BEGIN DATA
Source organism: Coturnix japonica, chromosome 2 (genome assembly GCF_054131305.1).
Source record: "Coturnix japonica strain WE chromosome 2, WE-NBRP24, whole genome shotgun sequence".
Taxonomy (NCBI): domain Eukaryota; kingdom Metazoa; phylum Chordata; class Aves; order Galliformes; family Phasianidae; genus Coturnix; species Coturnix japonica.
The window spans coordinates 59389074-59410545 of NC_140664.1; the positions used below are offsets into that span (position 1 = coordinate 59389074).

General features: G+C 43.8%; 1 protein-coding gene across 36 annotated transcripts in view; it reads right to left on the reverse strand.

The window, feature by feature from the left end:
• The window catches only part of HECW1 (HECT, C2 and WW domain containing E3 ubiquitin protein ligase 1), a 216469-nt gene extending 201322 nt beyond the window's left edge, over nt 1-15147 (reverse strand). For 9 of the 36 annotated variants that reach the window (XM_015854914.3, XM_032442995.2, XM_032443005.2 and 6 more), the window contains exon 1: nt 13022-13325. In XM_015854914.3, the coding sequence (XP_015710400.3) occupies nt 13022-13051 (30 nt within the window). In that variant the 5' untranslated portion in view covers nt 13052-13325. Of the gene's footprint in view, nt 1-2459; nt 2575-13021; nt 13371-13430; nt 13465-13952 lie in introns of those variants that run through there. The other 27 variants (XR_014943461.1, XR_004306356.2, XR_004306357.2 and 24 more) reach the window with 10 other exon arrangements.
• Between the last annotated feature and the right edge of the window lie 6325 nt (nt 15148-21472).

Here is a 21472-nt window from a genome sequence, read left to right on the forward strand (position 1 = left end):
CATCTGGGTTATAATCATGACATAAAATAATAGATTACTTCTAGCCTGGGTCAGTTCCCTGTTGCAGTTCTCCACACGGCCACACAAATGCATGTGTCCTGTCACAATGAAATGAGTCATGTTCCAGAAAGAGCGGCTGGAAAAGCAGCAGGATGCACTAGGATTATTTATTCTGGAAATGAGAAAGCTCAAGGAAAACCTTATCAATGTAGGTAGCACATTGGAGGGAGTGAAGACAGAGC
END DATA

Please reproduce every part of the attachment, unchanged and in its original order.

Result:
Source organism: Coturnix japonica, chromosome 2 (genome assembly GCF_054131305.1).
Source record: "Coturnix japonica strain WE chromosome 2, WE-NBRP24, whole genome shotgun sequence".
Taxonomy (NCBI): domain Eukaryota; kingdom Metazoa; phylum Chordata; class Aves; order Galliformes; family Phasianidae; genus Coturnix; species Coturnix japonica.
The window spans coordinates 59389074-59410545 of NC_140664.1; the positions used below are offsets into that span (position 1 = coordinate 59389074).

General features: G+C 43.8%; 1 protein-coding gene across 36 annotated transcripts in view; it reads right to left on the reverse strand.

The window, feature by feature from the left end:
• The window catches only part of HECW1 (HECT, C2 and WW domain containing E3 ubiquitin protein ligase 1), a 216469-nt gene extending 201322 nt beyond the window's left edge, over nt 1-15147 (reverse strand). For 9 of the 36 annotated variants that reach the window (XM_015854914.3, XM_032442995.2, XM_032443005.2 and 6 more), the window contains exon 1: nt 13022-13325. In XM_015854914.3, the coding sequence (XP_015710400.3) occupies nt 13022-13051 (30 nt within the window). In that variant the 5' untranslated portion in view covers nt 13052-13325. Of the gene's footprint in view, nt 1-2459; nt 2575-13021; nt 13371-13430; nt 13465-13952 lie in introns of those variants that run through there. The other 27 variants (XR_014943461.1, XR_004306356.2, XR_004306357.2 and 24 more) reach the window with 10 other exon arrangements.
• Between the last annotated feature and the right edge of the window lie 6325 nt (nt 15148-21472).

Here is a 21472-nt window from a genome sequence, read left to right on the forward strand (position 1 = left end):
CATCTGGGTTATAATCATGACATAAAATAATAGATTACTTCTAGCCTGGGTCAGTTCCCTGTTGCAGTTCTCCACACGGCCACACAAATGCATGTGTCCTGTCACAATGAAATGAGTCATGTTCCAGAAAGAGCGGCTGGAAAAGCAGCAGGATGCACTAGGATTATTTATTCTGGAAATGAGAAAGCTCAAGGAAAACCTTATCAATGTAGGTAGCACATTGGAGGGAGTGAAGACAGAGC